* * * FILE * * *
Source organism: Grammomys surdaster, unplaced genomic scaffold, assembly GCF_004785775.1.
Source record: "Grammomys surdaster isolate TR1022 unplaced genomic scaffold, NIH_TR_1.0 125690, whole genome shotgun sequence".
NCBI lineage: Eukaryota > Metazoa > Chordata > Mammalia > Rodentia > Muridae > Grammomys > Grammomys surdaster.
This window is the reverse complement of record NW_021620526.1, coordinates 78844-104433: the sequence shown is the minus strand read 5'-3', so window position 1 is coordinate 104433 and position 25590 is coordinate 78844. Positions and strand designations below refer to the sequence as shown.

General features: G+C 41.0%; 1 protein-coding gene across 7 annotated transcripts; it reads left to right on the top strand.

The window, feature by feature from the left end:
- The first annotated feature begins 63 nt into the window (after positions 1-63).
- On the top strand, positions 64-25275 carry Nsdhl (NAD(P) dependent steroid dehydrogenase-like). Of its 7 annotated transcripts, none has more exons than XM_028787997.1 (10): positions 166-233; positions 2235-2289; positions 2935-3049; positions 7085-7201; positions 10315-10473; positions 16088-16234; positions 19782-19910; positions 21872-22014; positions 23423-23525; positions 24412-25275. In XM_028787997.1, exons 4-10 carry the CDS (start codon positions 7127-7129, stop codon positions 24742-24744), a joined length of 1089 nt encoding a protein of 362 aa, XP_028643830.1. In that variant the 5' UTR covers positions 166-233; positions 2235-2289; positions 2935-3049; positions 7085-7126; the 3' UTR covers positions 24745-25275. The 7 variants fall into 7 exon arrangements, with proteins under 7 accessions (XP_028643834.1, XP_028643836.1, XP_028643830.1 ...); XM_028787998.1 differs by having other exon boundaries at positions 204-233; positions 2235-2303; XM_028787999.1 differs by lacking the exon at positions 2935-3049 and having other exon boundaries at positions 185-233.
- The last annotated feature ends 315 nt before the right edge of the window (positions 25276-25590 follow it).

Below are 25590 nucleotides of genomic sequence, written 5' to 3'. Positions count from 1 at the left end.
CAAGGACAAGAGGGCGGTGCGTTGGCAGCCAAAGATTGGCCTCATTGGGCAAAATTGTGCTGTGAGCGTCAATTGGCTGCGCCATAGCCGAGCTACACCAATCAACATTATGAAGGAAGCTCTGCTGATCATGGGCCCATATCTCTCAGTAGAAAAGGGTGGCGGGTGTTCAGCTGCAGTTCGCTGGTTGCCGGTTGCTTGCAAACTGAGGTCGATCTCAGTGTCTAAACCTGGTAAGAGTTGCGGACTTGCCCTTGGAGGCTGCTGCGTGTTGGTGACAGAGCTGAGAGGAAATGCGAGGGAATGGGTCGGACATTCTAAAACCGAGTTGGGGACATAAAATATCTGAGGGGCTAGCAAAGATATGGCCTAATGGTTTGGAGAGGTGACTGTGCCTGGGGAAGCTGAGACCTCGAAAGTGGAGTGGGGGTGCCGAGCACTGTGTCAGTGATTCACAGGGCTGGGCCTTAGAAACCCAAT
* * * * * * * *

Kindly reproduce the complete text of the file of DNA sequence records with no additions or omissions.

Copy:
Source organism: Grammomys surdaster, unplaced genomic scaffold, assembly GCF_004785775.1.
Source record: "Grammomys surdaster isolate TR1022 unplaced genomic scaffold, NIH_TR_1.0 125690, whole genome shotgun sequence".
NCBI lineage: Eukaryota > Metazoa > Chordata > Mammalia > Rodentia > Muridae > Grammomys > Grammomys surdaster.
This window is the reverse complement of record NW_021620526.1, coordinates 78844-104433: the sequence shown is the minus strand read 5'-3', so window position 1 is coordinate 104433 and position 25590 is coordinate 78844. Positions and strand designations below refer to the sequence as shown.

General features: G+C 41.0%; 1 protein-coding gene across 7 annotated transcripts; it reads left to right on the top strand.

The window, feature by feature from the left end:
- The first annotated feature begins 63 nt into the window (after positions 1-63).
- On the top strand, positions 64-25275 carry Nsdhl (NAD(P) dependent steroid dehydrogenase-like). Of its 7 annotated transcripts, none has more exons than XM_028787997.1 (10): positions 166-233; positions 2235-2289; positions 2935-3049; positions 7085-7201; positions 10315-10473; positions 16088-16234; positions 19782-19910; positions 21872-22014; positions 23423-23525; positions 24412-25275. In XM_028787997.1, exons 4-10 carry the CDS (start codon positions 7127-7129, stop codon positions 24742-24744), a joined length of 1089 nt encoding a protein of 362 aa, XP_028643830.1. In that variant the 5' UTR covers positions 166-233; positions 2235-2289; positions 2935-3049; positions 7085-7126; the 3' UTR covers positions 24745-25275. The 7 variants fall into 7 exon arrangements, with proteins under 7 accessions (XP_028643834.1, XP_028643836.1, XP_028643830.1 ...); XM_028787998.1 differs by having other exon boundaries at positions 204-233; positions 2235-2303; XM_028787999.1 differs by lacking the exon at positions 2935-3049 and having other exon boundaries at positions 185-233.
- The last annotated feature ends 315 nt before the right edge of the window (positions 25276-25590 follow it).

Below are 25590 nucleotides of genomic sequence, written 5' to 3'. Positions count from 1 at the left end.
CAAGGACAAGAGGGCGGTGCGTTGGCAGCCAAAGATTGGCCTCATTGGGCAAAATTGTGCTGTGAGCGTCAATTGGCTGCGCCATAGCCGAGCTACACCAATCAACATTATGAAGGAAGCTCTGCTGATCATGGGCCCATATCTCTCAGTAGAAAAGGGTGGCGGGTGTTCAGCTGCAGTTCGCTGGTTGCCGGTTGCTTGCAAACTGAGGTCGATCTCAGTGTCTAAACCTGGTAAGAGTTGCGGACTTGCCCTTGGAGGCTGCTGCGTGTTGGTGACAGAGCTGAGAGGAAATGCGAGGGAATGGGTCGGACATTCTAAAACCGAGTTGGGGACATAAAATATCTGAGGGGCTAGCAAAGATATGGCCTAATGGTTTGGAGAGGTGACTGTGCCTGGGGAAGCTGAGACCTCGAAAGTGGAGTGGGGGTGCCGAGCACTGTGTCAGTGATTCACAGGGCTGGGCCTTAGAAACCCAAT